Mycotoxins are fodder for feed-related claims because they are naturally occurring and can be found in trace amounts in many instances. The feed customer or their counsel will assert that the quantity found was very harmful to the animals.
In truth, the mycotoxins, if present, likely had no impact on the customer's operations. It is simply an attractive claim to counsel for the producer in relation to the overall business dispute.
F&G: How can a feed supplier guard against feed-related claims, including mycotoxin-related claims?
Langel: Feed manufacturers and nutritional consultants concerned about the allocation of risks associated with mycotoxins or other feed-related claims can employ a number of standard procedures in their operations that will help clarify the expectations of producers, and at times, serve to protect from unfounded claims made by producers whose production levels fall short of expectations.
Feed manufacturers and consultants should recognize the tendency for producers to zero in on variables outside the realm of their own management or control. Herd health consultants and nutritionists often report that when production challenges arise, an inordinate amount of attention is given to the feed, concentrates or mineral packages. Instead of looking into their own management of water, heat, forage, reproduction or other facets, producers focus on feed. In an effort to stem this tendency, consultants should take time to listen to producers' concerns, and to educate them on the importance of effective management of the other variables affecting their production.
Consultants should endeavor to keep customer expectations in check with the realities of dealing with biological processes. Aggressive sales styles and "puffery" may lead to unrealistic performance expectations, and ultimately, a disappointed client. Take time to explain the pros and cons associated with a particular nutritional strategy, and understand that often producers may place undue weight on examples of performance gains or projected cash flows. Producers must understand that variables exist in any production system, some of which are under the control of the producer and consultant, but a greater number of which are up to environmental factors.
Bylund: It is advisable to consider an evaluation of contracting procedures to provide for the proper disclaimer of warranties and to provide for alternative dispute resolution methods, so that any disputes that arise can be dealt with in an efficient and inexpensive manner. To help avoid serious disputes, it may be beneficial to engage the services of a competent attorney familiar with the industry and these issues to appraise current practices and recommend improvements to increase the level of protection from unfounded or frivolous claims.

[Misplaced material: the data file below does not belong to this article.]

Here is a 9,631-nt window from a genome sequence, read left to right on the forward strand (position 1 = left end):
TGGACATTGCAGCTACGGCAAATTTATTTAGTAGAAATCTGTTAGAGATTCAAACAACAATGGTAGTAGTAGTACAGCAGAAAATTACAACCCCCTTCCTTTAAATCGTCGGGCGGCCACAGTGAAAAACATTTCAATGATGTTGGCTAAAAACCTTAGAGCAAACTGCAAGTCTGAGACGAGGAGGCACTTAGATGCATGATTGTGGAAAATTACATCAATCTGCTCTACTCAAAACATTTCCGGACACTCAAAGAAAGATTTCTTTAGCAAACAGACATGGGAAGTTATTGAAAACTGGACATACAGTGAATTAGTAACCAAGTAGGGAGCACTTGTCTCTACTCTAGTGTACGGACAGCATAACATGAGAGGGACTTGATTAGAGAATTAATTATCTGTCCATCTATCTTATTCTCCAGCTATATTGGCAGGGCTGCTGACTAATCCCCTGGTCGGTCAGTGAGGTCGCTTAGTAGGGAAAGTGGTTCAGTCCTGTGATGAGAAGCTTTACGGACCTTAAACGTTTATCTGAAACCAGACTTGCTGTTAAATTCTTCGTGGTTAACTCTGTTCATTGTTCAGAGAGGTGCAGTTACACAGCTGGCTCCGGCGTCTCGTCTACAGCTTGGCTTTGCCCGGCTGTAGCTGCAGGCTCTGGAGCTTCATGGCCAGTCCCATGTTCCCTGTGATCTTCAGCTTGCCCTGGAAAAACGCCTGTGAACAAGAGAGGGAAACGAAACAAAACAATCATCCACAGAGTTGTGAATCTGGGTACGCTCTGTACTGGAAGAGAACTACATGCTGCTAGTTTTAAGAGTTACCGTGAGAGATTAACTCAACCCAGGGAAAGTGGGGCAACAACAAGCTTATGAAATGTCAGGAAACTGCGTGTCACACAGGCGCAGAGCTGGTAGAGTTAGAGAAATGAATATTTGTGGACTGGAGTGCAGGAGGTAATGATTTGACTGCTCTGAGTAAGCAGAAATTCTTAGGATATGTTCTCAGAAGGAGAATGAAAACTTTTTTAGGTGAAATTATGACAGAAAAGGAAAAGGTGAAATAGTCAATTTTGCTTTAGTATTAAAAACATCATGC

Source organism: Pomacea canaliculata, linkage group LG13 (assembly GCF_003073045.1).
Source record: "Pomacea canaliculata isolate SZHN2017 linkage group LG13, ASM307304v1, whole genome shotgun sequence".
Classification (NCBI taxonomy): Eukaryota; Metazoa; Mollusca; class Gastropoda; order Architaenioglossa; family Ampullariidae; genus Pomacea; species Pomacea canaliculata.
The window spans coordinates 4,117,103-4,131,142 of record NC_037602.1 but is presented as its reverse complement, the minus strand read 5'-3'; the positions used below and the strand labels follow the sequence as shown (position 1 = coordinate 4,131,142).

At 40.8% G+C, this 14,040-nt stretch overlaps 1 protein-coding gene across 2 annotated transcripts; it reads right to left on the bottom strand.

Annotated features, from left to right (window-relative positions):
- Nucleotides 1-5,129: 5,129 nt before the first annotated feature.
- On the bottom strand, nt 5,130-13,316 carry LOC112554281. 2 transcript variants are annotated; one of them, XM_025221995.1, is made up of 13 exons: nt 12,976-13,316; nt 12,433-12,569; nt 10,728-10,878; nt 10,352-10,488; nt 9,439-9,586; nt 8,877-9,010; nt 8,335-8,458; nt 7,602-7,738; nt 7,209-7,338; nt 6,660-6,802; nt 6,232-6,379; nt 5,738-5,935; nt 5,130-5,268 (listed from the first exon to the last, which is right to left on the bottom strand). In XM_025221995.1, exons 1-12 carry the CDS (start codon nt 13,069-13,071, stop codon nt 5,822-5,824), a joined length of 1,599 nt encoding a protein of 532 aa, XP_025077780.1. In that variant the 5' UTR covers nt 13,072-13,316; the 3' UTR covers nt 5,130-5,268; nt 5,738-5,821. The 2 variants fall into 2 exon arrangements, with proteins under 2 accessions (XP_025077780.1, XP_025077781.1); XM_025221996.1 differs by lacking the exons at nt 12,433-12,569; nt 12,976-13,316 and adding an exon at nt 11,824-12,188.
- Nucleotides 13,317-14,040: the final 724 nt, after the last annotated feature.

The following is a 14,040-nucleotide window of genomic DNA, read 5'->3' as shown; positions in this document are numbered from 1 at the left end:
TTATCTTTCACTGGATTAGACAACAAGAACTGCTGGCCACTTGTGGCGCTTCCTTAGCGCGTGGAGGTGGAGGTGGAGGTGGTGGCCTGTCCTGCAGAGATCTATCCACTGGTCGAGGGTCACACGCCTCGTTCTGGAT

Managing your companies' internal claim process is also very important. To that end, develop and follow a complaint resolution protocol that includes steps for gathering pertinent information about the claim or complaint as early as possible in the process. Maintain a solid record-keeping process. It is always more difficult and costly to assemble the information at a later date in the context of defending a claim in litigation. This goes for both feed product records and records related to the producer, his/her animals, management, symptoms, veterinary diagnosis and the like.
Langel: Because many feed performance claims are asserted in collection actions, keeping your accounts receivable in check helps manage these risks. Performance claims raised in defense to collection efforts are some of the oldest tricks in the book. Keeping detailed records of invoices, account balances, orders and finance charges can help avoid the need for litigation and help to support your case if a lawsuit is necessary.
Lastly, know your customer before servicing the account. Request organizational information, (if incorporated or an LLC) and financial information, and consider a master agreement before providing services on credit.
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